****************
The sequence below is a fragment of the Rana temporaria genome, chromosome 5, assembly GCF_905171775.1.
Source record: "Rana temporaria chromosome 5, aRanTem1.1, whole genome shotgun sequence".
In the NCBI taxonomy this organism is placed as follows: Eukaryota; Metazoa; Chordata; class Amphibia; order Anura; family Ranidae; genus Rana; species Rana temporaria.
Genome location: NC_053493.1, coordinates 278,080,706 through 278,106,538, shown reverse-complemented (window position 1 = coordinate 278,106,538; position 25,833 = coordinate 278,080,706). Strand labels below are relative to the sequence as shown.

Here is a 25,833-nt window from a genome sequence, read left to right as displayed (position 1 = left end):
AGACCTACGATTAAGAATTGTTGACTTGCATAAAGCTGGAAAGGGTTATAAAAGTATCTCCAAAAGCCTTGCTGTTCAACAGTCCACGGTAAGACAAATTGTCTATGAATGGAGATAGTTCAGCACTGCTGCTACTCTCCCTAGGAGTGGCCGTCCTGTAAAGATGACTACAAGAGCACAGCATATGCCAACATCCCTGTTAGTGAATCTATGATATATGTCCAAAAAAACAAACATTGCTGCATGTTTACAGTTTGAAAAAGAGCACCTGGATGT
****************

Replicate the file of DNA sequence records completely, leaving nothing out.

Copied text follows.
The sequence below is a fragment of the Rana temporaria genome, chromosome 5, assembly GCF_905171775.1.
Source record: "Rana temporaria chromosome 5, aRanTem1.1, whole genome shotgun sequence".
In the NCBI taxonomy this organism is placed as follows: Eukaryota; Metazoa; Chordata; class Amphibia; order Anura; family Ranidae; genus Rana; species Rana temporaria.
Genome location: NC_053493.1, coordinates 278,080,706 through 278,106,538, shown reverse-complemented (window position 1 = coordinate 278,106,538; position 25,833 = coordinate 278,080,706). Strand labels below are relative to the sequence as shown.

Here is a 25,833-nt window from a genome sequence, read left to right as displayed (position 1 = left end):
AGACCTACGATTAAGAATTGTTGACTTGCATAAAGCTGGAAAGGGTTATAAAAGTATCTCCAAAAGCCTTGCTGTTCAACAGTCCACGGTAAGACAAATTGTCTATGAATGGAGATAGTTCAGCACTGCTGCTACTCTCCCTAGGAGTGGCCGTCCTGTAAAGATGACTACAAGAGCACAGCATATGCCAACATCCCTGTTAGTGAATCTATGATATATGTCCAAAAAAACAAACATTGCTGCATGTTTACAGTTTGAAAAAGAGCACCTGGATGT